Raise Ontario Works rates, Ajax calls

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Published March 27, 2024 at 3:54 pm

Ajax town hall

Ajax has called on the province to raise the amount of money people on Ontario Works receive each month.

Town council adopted the motion, forwarded by Councillor Sterling Lee, at the March 25 meeting. It was seconded by Councillor Joanne Dies.

The motion notes that OW rates have been frozen since the current Ontario government took power in 2018. Those on OW currently receive $733 a month.

Since that time, the average rent in Ajax across all property types has risen to $2,355. While this is down year over year, it’s still 18 per cent higher than the national average. Back in 2022, Ajax was the ninth most expensive rental market in Canada.

Those on Ontario Disability (ODSP) and OW live on incomes well below the poverty line of $27,343 per year. Those on ODSP receive $15,672 a year while those on OW get only $8,796 annually. This is 57 per cent and 32 per cent of the income needed to reach the poverty line.

Of this, the motion says, “economic challenges and inflationary pressures are disproportionately impacting vulnerable residents by contributing to increasing income insecurity, housing unaffordability, homelessness and food insecurity.”

Homelessness in particular has been a significant concern in Ajax in recent years. Last summer, Mayor Shaun Collier declared an “emergency situation” after the town’s unsheltered population tripled practically overnight.

The influx at the time was largely due to new refugee claimants. However, Collier noted the support network could not support this new population swell because it was already nearly at capacity.

To address these struggles, Lee’s motion cites the Social Assistance Modernization program announced by Ontario in 2021. It notes his program was designed to reduce the administrative burden on municipalities but has failed to do so.

The SAM “resulted in unintended consequences including delays to processing applications and the elimination of essential people-centred supports, including bus fares, that is jeopardizing an individual’s ability to transition out of poverty,” the motion reads.

The motion states, “improved financial stability would result in improved social, economic and health outcomes for our community’s most vulnerable residents and increase opportunities for vulnerable residents to contribute to and invest in their local economies.”

As such, “Ajax Council calls on the provincial government to urgently increase Ontario Works rates to a livable rate and commit to indexing supports to the annual rate of inflation.”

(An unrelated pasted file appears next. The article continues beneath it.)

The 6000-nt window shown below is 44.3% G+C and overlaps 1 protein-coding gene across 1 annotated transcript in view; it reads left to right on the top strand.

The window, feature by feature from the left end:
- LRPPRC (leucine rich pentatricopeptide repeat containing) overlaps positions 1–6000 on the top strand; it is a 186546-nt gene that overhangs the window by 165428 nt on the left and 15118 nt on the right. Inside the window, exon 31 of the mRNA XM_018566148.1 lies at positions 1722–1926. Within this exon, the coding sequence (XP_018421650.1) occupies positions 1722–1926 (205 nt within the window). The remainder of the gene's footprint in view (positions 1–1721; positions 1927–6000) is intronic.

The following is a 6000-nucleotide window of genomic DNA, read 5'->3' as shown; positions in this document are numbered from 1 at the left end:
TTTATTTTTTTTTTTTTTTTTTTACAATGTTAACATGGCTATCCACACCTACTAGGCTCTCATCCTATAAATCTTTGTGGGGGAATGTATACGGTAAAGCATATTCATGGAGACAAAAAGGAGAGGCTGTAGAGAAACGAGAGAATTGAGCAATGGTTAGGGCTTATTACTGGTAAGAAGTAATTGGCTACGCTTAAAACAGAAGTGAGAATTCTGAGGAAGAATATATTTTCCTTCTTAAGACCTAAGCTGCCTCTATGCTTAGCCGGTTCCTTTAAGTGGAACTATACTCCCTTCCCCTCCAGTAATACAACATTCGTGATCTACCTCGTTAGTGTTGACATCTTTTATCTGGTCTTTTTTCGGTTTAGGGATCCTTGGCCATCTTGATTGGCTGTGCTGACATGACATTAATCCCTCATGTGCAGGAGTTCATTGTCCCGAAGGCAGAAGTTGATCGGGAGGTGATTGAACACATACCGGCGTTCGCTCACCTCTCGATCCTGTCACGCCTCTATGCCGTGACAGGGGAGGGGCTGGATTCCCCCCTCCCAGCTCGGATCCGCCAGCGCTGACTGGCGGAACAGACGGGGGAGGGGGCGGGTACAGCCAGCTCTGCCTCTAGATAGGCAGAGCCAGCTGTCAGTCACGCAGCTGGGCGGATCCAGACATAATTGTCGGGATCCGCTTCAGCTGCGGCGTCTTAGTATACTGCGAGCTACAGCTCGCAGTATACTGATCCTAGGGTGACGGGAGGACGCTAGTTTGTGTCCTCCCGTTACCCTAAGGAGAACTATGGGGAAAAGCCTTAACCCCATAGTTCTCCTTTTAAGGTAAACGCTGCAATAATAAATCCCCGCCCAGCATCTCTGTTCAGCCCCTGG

It also calls for the OW income exception to be made to match ODSP’s. As is, ODSP recipients can earn up to $1,000 before their support is reduced, but OW recipients can only earn $200.

Ajax has also requested the province re-evaluate the effectiveness of its social assistance modernization and restore previously eliminated funding to OW.

The previous Ontario Government under Premier Kathleen Wynne took a different track to modernize social assistance. They led a basic income pilot project in 2018.

The program provided 4,000 people who earned less than in Brantford, Hamilton, Lindsay and Thunder Bay with a guaranteed income. More than 70 per cent of program participants were already employed.

They received a nearly $17,000 annual stipend from the government, though this was reduced by 50 cents on the dollar of their salary.

However, the pilot lasted only 10 months as Doug Ford Progressive Conservatives cancelled it almost as soon as they sat in Queen’s Park in 2019. The move came despite earlier promises from the PCs to maintain the project.

The project’s early end left participants and researchers dismayed and Hamilton formally denounced the move. However, despite its short life span, it showed positive results.

Sociologist Leah Hamilton and James Mulvale studied the pilot in their work The (Unrealized) Promise of Basic Income in Ontario. They found four major themes among participants including;

  1. a desire among participants to work and be financially independent
  2. traditional welfare payments are extremely low and do not cover basic necessities, while basic income is higher and does cover these necessities
  3. beyond the basic differences in benefit amount, the conditional nature of traditional welfare programs has significant repercussions for recipients, and
  4. basic income has facilitated long-term financial planning
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